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Predicting PML in natalizumab-treated patients: can we do better?
  1. Tobias Derfuss1,2,
  2. Ludwig Kappos1,2
  1. 1Department of Neurology, University Hospital Basel, Basel, Switzerland
  2. 2Department of Biomedicine, University of Basel, Basel, Switzerland
  1. Correspondence to Professor Ludwig Kappos, Departments of Neurology and Biomedicine, University of Basel, Petersgraben 4, Basel 4031, Switzerland; Ludwig.Kappos{at}

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Longitudinal monitoring of JCV  antibodies as an aid in diagnosing of PML?

Patients treated with natalizumab for active relapsing–remitting multiple sclerosis (MS) benefit from its high efficacy and excellent tolerability; this was shown in the pivotal studies1 ,2 and has been confirmed by several prospective and retrospective observational studies in real-life settings.3 ,4 Though, treated patients and prescribing physicians alike are threatened by the low but over the years increasing risk of progressive multifocal leucoencephalopathy (PML). As of 2 January 2013, worldwide statistics of the manufacturer documented 323 confirmed cases out of approximately 108 300 patients with MS and Crohn's disease exposed to natalizumab. Although natalizumab-associated PML is less frequently lethal, most of the affected patients develop severe and permanent disability that adds to the burden of MS.5 A more favourable prognosis is clearly related to an early detection of PML and reconstitution of immune surveillance. Therefore, there is obviously a high need for reliable risk stratification, early detection and, if possible, prevention of PML.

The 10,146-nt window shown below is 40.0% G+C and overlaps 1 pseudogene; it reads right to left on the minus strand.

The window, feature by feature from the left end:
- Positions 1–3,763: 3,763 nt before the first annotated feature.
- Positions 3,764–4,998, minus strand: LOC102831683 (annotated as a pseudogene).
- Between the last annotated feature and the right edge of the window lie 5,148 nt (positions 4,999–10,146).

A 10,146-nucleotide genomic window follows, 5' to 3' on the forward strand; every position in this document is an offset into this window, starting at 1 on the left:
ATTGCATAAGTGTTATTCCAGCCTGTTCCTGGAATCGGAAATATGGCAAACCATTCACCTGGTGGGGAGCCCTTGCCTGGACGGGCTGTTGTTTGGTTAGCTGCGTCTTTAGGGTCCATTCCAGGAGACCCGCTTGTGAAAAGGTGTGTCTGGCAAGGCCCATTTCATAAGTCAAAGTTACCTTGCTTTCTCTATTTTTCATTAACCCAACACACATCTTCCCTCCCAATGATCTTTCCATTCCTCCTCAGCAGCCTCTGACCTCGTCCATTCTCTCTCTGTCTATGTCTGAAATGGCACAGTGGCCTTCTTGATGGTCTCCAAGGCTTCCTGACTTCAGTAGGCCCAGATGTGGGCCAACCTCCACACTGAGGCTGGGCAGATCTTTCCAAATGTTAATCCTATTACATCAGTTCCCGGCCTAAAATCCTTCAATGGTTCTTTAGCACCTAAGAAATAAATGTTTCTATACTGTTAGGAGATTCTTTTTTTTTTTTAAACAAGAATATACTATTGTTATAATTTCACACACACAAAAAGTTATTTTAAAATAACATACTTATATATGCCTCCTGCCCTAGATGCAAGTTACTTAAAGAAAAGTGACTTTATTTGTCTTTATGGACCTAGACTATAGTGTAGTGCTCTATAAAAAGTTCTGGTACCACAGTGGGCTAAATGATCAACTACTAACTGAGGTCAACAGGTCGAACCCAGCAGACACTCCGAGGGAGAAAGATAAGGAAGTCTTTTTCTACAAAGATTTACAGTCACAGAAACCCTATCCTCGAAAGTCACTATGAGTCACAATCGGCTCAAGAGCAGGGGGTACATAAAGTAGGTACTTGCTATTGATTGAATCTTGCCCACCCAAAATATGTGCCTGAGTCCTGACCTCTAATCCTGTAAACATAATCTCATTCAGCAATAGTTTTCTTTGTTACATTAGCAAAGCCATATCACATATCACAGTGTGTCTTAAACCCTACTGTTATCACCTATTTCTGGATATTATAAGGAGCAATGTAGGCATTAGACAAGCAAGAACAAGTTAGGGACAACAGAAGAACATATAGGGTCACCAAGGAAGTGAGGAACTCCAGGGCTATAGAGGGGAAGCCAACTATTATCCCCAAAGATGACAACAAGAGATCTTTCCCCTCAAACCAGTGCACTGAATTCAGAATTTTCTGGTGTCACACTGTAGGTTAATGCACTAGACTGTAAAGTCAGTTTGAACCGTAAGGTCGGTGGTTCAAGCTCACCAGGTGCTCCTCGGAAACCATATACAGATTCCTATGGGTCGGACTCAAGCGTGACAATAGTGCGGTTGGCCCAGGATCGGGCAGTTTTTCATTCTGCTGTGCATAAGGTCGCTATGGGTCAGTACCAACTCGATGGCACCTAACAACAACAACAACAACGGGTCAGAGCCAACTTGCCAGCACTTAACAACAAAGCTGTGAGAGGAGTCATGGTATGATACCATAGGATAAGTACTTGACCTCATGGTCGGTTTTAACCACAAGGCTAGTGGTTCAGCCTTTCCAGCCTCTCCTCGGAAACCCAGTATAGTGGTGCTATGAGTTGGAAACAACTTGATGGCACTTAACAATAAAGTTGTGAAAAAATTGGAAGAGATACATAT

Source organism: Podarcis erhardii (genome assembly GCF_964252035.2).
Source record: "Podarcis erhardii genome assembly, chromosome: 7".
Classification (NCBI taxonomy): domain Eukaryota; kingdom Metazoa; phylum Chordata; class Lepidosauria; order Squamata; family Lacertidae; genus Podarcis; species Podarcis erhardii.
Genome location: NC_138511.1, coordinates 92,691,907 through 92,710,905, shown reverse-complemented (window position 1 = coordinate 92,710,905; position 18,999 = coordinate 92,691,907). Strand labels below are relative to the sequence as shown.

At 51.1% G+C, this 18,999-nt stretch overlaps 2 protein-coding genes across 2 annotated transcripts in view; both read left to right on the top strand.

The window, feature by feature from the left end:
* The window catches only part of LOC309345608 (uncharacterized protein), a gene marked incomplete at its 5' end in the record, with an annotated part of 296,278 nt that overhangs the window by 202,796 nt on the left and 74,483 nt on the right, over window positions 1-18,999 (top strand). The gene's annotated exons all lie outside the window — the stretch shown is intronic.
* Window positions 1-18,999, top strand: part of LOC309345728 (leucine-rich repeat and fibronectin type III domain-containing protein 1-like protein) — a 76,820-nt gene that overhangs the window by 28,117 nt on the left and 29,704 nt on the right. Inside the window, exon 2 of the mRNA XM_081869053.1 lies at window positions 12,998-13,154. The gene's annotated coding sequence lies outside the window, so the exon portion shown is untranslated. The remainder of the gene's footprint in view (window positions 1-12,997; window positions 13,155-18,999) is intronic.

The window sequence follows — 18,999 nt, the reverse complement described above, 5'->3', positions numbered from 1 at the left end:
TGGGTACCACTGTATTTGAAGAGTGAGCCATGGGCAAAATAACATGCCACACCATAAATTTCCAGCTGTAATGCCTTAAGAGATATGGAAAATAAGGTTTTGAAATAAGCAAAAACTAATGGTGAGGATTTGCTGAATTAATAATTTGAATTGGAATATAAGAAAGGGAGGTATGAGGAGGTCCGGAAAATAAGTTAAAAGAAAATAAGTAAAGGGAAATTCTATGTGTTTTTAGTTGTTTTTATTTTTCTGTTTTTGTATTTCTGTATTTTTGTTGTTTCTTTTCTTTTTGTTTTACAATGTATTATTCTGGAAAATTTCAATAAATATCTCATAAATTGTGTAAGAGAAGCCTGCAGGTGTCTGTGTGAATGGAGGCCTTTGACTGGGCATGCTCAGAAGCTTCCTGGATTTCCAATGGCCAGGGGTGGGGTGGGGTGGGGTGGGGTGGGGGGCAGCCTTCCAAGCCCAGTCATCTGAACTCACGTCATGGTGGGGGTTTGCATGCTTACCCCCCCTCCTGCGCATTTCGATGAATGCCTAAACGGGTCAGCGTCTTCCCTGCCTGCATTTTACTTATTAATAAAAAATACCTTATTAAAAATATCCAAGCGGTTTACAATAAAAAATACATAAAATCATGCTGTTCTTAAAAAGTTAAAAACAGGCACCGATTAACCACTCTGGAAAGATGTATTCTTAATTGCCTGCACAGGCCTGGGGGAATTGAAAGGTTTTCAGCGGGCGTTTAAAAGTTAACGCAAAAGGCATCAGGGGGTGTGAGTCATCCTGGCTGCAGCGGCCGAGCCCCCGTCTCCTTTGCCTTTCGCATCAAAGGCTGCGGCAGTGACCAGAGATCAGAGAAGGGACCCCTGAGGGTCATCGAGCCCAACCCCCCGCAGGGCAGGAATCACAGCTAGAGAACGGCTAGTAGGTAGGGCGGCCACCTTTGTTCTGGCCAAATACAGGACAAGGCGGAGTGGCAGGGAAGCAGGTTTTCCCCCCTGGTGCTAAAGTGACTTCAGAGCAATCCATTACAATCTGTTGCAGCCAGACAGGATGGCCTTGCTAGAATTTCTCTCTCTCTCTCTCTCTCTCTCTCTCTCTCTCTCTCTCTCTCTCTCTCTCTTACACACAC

Detection of anti-John Cunningham virus (JCV) antibodies in the blood has been proposed as the strongest risk predictor based on large studies allowing to predict a risk of less than 0.09 in 1000 patients negative for anti-JCV, and a risk of 2.86–4.96 per 1000 patients for those who have detectable levels of Abs against JCV with or without additional risk factors (duration of treatment, previous exposure to …

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  • Contributors Both TD and LK contributed in drafting the manuscript.

  • Competing interests TD serves on scientific advisory boards for Novartis Pharma, Merck Serono, Biogen Idec, Genzyme, Mitsubishi Pharma and Bayer Schering Pharma. He has received funding for travel and/or speaker honoraria from Biogen Idec, Novartis, Merck Serono, and Bayer Schering Pharma; and receives research support from Novartis Pharma, Merck Serono, the German Research Foundation, the European Union and the Swiss MS Society. LK has participated in the last 24 months as principal investigator, member or chair of planning and steering committees or advisory boards in corporate-sponsored clinical trials in multiple sclerosis and other neurological diseases. The sponsoring pharmaceutical companies for these trials include Actelion, Advancell, Allozyne, BaroFold, Bayer Health Care Pharmaceuticals, Bayer Schering Pharma, Bayhill, Biogen Idec, Biotica, CLC Behring, Elan, Genmab, GeNeuro SA, Genmark, GlaxoSmithKline, Genzyme, Johnson & Johnson, Lilly, Merck Serono, Novartis, Novonordisk, Octapharma, Peptimmune, Roche, sanofi-aventis, Santhera, Teva, UCB, Xenoport and Wyeth. L. Kappos also lectured at medical conferences or in public on various aspects of the diagnosis and management of multiple sclerosis. In many cases, these talks have been sponsored by non-restricted educational grants to his institution from one or the other above-listed companies. Honoraria and other payments for all these activities have been exclusively used for funding of research of his department. Research and the clinical operations (nursing and patient care services) of the MS Center in Basel have been supported by non-restricted grants from one or more of these companies and by grants from the Swiss MS Society, the Swiss National Research Foundation, the European Union, the Gianni Rubatto, Novartis and Roche Research Foundations.

  • Provenance and peer review Commissioned; externally peer reviewed.

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